Driving while suffering from flu raises risk of road collisions
With the number of flu cases rising, drivers and being reminded to think of road safety.
Many drivers are putting themselves and other road users at risk this winter by taking cough and cold remedies that could make them unsafe on the roads, road safety professionals have warned.
Medication bought over the counter in pharmacies, as well as prescription drugs, can lead to drowsiness that is the equivalent of being drunk, it has been claimed.
Motorists taking medication should consult their doctor or pharmacist first. Regrettably too often the warnings on medicine packaging are vague and difficult to find which causes great confusion and can lead to real dangers on our roads.
Previous research in the UK using a driving simulator found that people who drove with heavy colds or flu took 10% longer to react than healthy drivers.
“Safe driving requires concentration and good reactions, both of which are significantly reduced, even by just a mild cold”, says Noel Gibbons, Road Safety Officer with Mayo County Council.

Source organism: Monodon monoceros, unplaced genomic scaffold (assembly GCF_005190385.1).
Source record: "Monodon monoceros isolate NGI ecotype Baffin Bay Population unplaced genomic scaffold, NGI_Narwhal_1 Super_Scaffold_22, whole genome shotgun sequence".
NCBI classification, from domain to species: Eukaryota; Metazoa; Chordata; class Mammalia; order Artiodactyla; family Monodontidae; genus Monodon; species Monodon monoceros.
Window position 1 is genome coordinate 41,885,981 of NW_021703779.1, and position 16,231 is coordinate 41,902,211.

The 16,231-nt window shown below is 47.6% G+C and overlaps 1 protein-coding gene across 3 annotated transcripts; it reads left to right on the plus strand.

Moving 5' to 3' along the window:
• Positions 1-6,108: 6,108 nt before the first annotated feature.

“I would advise drivers suffering from these conditions to avoid getting behind the wheel until they are better.”
If you are not well enough to undertake a journey, it could be life-threatening to both you and other road users.
“Severe bouts of common conditions including colds, flu, migraine, stomach upsets, infections and hay fever can affect a driver’s ability to drive safely.”
“A heavy cold, for example, can have symptoms that include a headache, blocked sinuses, sneezing, and tiredness, and these can impair a driver’s mood, concentration, reactions, and judgment. The dangers posed include driving blind for 65 meters when sneezing at 100kph – and possibly further if sneezing more than once.”
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